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Scientists launch project to analyse storms

A group of scientists has launched a project to fully analyse the effect of the recent devastating winter storms on coastlines and communities. Britain has had the wettest winter since national records began in 1910, with "energetic" storms that saw gusts of up to 108mph.

Spring tide at Tynemouth. Credit: Owen Humphreys/PA Wire/Press Association Images

Lasting for 12 months, the 50,000 study has been launched to examine the direct impact of the weather in south west England. It is hoped the project, carried out by scientists from Plymouth University, will help develop adaptation strategies to protect from future storms.

Professor Gerd Masselink, principal investigator at the university's Rapid Coastal Response Unit said: "The coastal impact of this sequence of extreme Atlantic storms has been very significant.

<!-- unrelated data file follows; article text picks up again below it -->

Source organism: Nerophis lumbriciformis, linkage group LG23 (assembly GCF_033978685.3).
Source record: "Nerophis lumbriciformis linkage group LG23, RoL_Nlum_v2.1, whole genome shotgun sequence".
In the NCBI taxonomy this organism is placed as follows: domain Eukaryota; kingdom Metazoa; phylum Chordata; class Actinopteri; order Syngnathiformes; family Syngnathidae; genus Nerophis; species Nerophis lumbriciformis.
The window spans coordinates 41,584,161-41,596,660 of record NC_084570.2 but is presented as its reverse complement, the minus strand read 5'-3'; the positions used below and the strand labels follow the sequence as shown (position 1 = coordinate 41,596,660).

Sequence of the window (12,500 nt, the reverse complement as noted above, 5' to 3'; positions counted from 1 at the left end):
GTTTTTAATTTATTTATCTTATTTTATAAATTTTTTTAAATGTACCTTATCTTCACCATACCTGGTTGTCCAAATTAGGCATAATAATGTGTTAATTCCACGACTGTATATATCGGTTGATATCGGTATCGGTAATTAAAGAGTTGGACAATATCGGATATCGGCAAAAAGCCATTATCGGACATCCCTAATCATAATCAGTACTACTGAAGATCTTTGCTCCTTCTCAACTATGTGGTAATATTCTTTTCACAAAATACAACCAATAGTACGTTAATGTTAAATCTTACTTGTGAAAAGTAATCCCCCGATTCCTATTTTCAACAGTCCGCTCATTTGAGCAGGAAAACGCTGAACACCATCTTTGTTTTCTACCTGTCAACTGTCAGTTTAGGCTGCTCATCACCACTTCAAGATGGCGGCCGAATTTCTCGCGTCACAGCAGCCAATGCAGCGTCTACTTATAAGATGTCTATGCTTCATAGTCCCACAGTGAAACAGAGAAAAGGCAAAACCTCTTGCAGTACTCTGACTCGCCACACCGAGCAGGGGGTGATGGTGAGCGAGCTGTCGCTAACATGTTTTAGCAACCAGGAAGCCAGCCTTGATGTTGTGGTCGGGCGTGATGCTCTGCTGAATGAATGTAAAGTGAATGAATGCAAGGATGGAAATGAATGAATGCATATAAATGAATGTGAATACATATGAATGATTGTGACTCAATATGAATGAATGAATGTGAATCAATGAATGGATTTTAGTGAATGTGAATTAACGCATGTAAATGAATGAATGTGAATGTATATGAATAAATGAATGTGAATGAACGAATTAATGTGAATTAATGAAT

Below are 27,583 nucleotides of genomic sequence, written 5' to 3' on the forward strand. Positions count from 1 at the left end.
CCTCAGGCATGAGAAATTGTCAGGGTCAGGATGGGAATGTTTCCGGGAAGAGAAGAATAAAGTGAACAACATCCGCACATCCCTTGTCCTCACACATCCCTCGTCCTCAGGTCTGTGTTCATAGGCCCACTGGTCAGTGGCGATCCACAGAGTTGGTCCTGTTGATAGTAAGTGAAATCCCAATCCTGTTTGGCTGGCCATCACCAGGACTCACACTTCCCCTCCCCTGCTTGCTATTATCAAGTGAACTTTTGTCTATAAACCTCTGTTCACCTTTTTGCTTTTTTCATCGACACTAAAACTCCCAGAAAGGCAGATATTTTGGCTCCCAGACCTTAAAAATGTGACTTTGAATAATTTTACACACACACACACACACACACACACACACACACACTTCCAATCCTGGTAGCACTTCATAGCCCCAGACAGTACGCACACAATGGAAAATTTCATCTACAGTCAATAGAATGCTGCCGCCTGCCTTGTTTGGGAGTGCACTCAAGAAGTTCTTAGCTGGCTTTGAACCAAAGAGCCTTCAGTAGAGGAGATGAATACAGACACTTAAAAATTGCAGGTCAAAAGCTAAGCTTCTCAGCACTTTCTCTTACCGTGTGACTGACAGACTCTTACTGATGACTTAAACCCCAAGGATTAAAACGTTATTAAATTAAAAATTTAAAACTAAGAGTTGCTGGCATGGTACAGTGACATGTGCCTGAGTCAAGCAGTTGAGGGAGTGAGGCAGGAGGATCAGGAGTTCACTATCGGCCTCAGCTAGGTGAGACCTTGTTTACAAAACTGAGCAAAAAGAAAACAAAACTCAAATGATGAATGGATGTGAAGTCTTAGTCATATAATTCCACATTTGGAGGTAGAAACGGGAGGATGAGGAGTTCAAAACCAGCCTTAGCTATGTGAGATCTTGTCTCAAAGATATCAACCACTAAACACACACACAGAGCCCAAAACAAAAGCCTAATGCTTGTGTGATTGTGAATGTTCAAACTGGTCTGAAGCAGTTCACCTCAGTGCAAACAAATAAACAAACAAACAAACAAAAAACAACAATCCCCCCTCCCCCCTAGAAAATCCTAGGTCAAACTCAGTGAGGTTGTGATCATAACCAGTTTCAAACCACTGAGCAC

"At several locations, prominent coastal landforms - such as bridges, stacks and arches - have disappeared, suggesting that at least some of the coastal changes will be permanent. However, many changes will turn out to be, in fact, reversible - such is the nature of a dynamic coastline."

Loss of trees in storms 'could have been worse'

The storms that hit the UK this winter caused the greatest loss of trees since 1987 but the damage could have been worse, the National Trust said.

A fallen tree after the storms that battered Britain. Credit: Sophie Duval/EMPICS Entertainment

Over 50 National Trust sites have been surveyed with, with many gardeners, rangers and foresters saying that the losses have been the greatest in two decades although other sites had little damage.

Extreme weather is likely to become more frequent as the climate changes and there is a need to plan what trees to grow and where to make woodlands more resilient to the changes, National Trust nature and wildlife specialist Matthew Oates said.

The trust said nowhere had been as devastated as it was in 1987 or 1990 but some sites had lost hundreds of trees including valued ancient specimens.

Many trees were uprooted and blown over rather than snapped off, due to the saturated ground conditions.

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